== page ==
Share on FacebookTweet about this on TwitterEmail this to someone
Share on FacebookTweet about this on TwitterEmail this to someone
The Courier/Photo by Melissa Chan
The Courier/Photo by Melissa Chan
Bayside business owners said mobile food vendors are carting revenue away from them.

Bayside business owners say mobile food vendors that are popping up in the area and setting up shop near established eateries may be carting revenue away from them.

According to Sammy An, owner of Cue Bar on Bell Boulevard, a piggybacking Halal food cart vendor’s 24-hour service has robbed him of income.

“I keep seeing people walking out [of my restaurant], spending their money there and coming back to keep drinking,” An said. “But I have the kitchen open, and it takes away revenue.”

An — who said he pays about $26,000 a month for rent — said he also finds himself picking up after messes left behind by his competitor, who surfaced less than a month ago, in order to avoid being pinned for littering.

Majid Khan, owner of the Halal stand, heavily disputed the claims.

“If they believe we’re taking business away from them, they’re wrong,” Khan said. “If people like food from the restaurant, they’re going to go to the restaurant. If people like Halal food, they’re going to get food from us. You can’t stop anyone.”

According to Susan Seinfeld, district manager of Community Board 11, about a dozen home and business owners have filed complaints about the rise in food carts in northeast Queens.

Amongst concerns about the uncleanliness and clutter, Seinfeld said residents are more than displeased with how the carts have harmed the aesthetics of the area.
“This is not an addition they bargained for,” she said. “They want to keep the area low density, almost suburban, with trees lining the block. People keep everything neat and clean here, and they feel the food carts are unattractive.”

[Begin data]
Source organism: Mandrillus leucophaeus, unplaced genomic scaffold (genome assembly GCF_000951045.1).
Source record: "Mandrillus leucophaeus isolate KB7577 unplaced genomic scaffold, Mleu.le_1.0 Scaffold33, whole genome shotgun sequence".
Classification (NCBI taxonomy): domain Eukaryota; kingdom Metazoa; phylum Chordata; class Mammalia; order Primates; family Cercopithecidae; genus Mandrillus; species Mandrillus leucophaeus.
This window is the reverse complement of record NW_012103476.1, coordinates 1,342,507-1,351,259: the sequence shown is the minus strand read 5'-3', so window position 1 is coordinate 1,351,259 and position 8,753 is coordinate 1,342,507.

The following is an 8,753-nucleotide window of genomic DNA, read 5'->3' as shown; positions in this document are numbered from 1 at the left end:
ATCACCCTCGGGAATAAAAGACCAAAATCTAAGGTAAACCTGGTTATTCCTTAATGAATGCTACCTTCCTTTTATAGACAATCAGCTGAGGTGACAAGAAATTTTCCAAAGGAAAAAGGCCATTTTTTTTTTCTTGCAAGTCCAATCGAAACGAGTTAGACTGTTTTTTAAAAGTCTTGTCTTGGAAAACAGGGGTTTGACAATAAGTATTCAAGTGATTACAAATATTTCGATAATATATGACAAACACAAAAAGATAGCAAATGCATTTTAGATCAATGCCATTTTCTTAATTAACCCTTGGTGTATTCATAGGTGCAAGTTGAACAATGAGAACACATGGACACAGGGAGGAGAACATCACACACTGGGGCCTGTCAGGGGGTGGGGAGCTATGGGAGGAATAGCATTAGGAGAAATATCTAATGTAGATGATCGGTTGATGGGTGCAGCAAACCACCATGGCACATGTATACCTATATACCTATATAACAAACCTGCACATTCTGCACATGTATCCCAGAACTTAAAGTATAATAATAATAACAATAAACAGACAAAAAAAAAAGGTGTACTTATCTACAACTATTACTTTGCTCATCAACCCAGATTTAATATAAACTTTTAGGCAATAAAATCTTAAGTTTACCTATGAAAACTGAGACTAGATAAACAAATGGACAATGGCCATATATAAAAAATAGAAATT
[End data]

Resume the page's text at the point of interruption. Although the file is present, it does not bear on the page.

Seinfeld said the problem extends outside of the borough, but within Bayside alone she said the heavy hitters are located on Northern and Bell Boulevards, 73rd Avenue and Bell Boulevard, and Springfield Boulevard and Horace Harding Expressway.

According to Councilmember Mark Weprin, the City Council held hearings last week to discuss the growing issues. He said there are still “a lot of questions we’re trying to get answers to” before a real solution can be reached.

“I’m very concerned about the unfair competition these food carts create for local merchants,” he said. “There should be some limit as to where they can set up.”

John Amanatidis, owner of a grilled food stand on Northern and Bell Boulevards, said it’s all about coexisting with local businesses.

A neighborhood staple for 15 years, he said he closes up shop between 6 and 7 p.m. before the dinner rush begins at nearby restaurants.

“I leave. I respect them,” Amanatidis said. “But I have four kids. I have to pay rent, the bills and my taxes.”

Comments:

Join The Discussion



URL January 04, 2016 / 10:26PM
... [Trackback] [...] There you will find 69719 more Infos: qns.com/story/2012/05/03/food-fight-bayside-biz-say-food-carts-hurt/ [...]
Reply

Related Stories
Armed bandit targeting food cart vendors, police say
Armed bandit targeting food cart vendors, police say
Popular Stories
Photo courtesy of Close Rikers
Hundreds expected to march through Astoria on Saturday to demand closing of Rikers Island
Photos: Suzanne Monteverdi/QNS
Bayside massage parlor gets closed by cops over prostitution and other illegal activities
Photo: Shutterstock
UPDATE: U.S. military disputes report that fighter jets caused mysterious boom over Queens
Skip to toolbar